• Managing risks. A major risk on the CRM relaunch was lack of senior management buy-in and support. “It required a lot more than signing the checks,” Mr. Stewart says. “Executives had to walk the talk and show their commitment through action. Albeit engineered, their support was very clear for everyone in the company to see. It was not a matter of, ‘Follow me, I am right behind you,” but, ‘Stick with me, and you need to keep up!’”

Today, approximately 340 people use the application each day, and financial performance has turned around. Profits went from $1 million in 2000–01 to $16.4 million in 2003–04. Further, customer service level key performance indicators now can be measured through the CRM system, enabling ORIX to report service levels to customers and use this information to continuously improve, Mr. Stewart says. “Customers are responding with positive evidence of service improvement.”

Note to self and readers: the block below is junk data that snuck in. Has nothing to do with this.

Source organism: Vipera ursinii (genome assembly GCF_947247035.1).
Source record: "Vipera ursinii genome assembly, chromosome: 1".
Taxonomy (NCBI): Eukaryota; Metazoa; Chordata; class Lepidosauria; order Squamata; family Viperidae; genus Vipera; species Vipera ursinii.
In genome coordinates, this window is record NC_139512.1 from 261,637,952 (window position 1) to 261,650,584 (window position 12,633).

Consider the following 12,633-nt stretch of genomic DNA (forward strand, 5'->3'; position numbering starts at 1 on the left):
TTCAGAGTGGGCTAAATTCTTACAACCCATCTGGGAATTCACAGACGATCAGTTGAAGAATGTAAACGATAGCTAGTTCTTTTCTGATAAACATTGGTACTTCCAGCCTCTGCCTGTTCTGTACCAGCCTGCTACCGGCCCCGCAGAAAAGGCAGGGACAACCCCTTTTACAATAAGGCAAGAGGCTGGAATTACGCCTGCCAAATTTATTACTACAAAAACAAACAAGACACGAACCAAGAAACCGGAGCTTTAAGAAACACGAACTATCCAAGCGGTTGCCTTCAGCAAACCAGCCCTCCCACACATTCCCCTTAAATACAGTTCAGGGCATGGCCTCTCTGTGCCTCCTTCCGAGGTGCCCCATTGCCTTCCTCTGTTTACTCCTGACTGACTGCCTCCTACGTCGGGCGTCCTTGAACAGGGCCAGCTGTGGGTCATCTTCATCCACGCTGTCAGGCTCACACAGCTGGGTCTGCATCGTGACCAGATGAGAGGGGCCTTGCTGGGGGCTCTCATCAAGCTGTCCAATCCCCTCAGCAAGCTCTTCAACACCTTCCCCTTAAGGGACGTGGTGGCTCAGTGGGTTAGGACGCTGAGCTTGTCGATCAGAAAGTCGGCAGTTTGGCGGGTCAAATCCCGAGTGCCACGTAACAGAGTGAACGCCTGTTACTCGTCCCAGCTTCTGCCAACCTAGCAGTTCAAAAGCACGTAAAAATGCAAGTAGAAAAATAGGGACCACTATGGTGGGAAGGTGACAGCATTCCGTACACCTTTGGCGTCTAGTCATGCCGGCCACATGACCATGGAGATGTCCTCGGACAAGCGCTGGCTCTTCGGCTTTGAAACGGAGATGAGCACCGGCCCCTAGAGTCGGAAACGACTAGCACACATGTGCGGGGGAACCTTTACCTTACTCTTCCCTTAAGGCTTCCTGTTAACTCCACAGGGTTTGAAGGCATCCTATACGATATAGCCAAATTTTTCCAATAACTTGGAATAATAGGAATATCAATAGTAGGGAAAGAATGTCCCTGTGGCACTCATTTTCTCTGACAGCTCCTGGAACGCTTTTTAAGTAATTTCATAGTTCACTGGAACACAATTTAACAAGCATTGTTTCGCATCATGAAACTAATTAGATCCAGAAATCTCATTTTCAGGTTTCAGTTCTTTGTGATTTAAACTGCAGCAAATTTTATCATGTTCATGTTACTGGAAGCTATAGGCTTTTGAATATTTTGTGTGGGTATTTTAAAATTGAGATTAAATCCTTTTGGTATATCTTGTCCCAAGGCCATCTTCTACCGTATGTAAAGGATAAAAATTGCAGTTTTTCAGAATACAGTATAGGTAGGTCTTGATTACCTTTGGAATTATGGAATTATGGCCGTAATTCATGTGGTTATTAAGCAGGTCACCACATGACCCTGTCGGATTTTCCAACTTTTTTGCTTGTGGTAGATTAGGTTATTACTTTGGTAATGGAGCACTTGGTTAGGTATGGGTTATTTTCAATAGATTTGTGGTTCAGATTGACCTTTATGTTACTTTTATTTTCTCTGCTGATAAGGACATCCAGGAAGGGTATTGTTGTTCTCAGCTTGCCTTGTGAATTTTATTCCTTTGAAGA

Outsourcers Pack Their Bags for Malaysia

Malaysia will continue to be a popular destination for offshoring in the Asia Pacific region, most prominently in the energy, logistics and financial services sectors, according to consultancy Frost & Sullivan.

Malaysia emerged as one of the top shared services and outsourcing centers of excellence across these three verticals, offering compelling value proposition in facilitating vertical integration across the business value chain, said Manoj Menon, Frost & Sullivan's partner and Southeast Asia managing director.